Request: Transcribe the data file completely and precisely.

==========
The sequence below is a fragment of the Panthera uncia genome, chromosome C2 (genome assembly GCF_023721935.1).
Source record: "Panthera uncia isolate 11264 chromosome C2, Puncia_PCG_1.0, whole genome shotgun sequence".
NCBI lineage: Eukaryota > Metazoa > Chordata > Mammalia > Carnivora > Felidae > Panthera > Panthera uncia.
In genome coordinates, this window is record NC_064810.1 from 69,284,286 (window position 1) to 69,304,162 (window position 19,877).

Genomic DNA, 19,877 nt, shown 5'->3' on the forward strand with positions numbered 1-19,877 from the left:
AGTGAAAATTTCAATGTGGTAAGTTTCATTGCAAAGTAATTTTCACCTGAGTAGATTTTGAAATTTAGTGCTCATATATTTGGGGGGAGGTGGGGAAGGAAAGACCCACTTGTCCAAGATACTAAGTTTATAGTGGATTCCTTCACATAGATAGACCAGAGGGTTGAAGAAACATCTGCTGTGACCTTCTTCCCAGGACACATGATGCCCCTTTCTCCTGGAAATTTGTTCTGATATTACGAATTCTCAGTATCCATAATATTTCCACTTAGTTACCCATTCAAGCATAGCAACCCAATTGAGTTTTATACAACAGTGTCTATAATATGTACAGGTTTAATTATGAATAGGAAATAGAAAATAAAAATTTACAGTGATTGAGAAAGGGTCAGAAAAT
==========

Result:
The sequence below is a fragment of the Panthera uncia genome, chromosome C2 (genome assembly GCF_023721935.1).
Source record: "Panthera uncia isolate 11264 chromosome C2, Puncia_PCG_1.0, whole genome shotgun sequence".
NCBI lineage: Eukaryota > Metazoa > Chordata > Mammalia > Carnivora > Felidae > Panthera > Panthera uncia.
In genome coordinates, this window is record NC_064810.1 from 69,284,286 (window position 1) to 69,304,162 (window position 19,877).

Genomic DNA, 19,877 nt, shown 5'->3' on the forward strand with positions numbered 1-19,877 from the left:
AGTGAAAATTTCAATGTGGTAAGTTTCATTGCAAAGTAATTTTCACCTGAGTAGATTTTGAAATTTAGTGCTCATATATTTGGGGGGAGGTGGGGAAGGAAAGACCCACTTGTCCAAGATACTAAGTTTATAGTGGATTCCTTCACATAGATAGACCAGAGGGTTGAAGAAACATCTGCTGTGACCTTCTTCCCAGGACACATGATGCCCCTTTCTCCTGGAAATTTGTTCTGATATTACGAATTCTCAGTATCCATAATATTTCCACTTAGTTACCCATTCAAGCATAGCAACCCAATTGAGTTTTATACAACAGTGTCTATAATATGTACAGGTTTAATTATGAATAGGAAATAGAAAATAAAAATTTACAGTGATTGAGAAAGGGTCAGAAAAT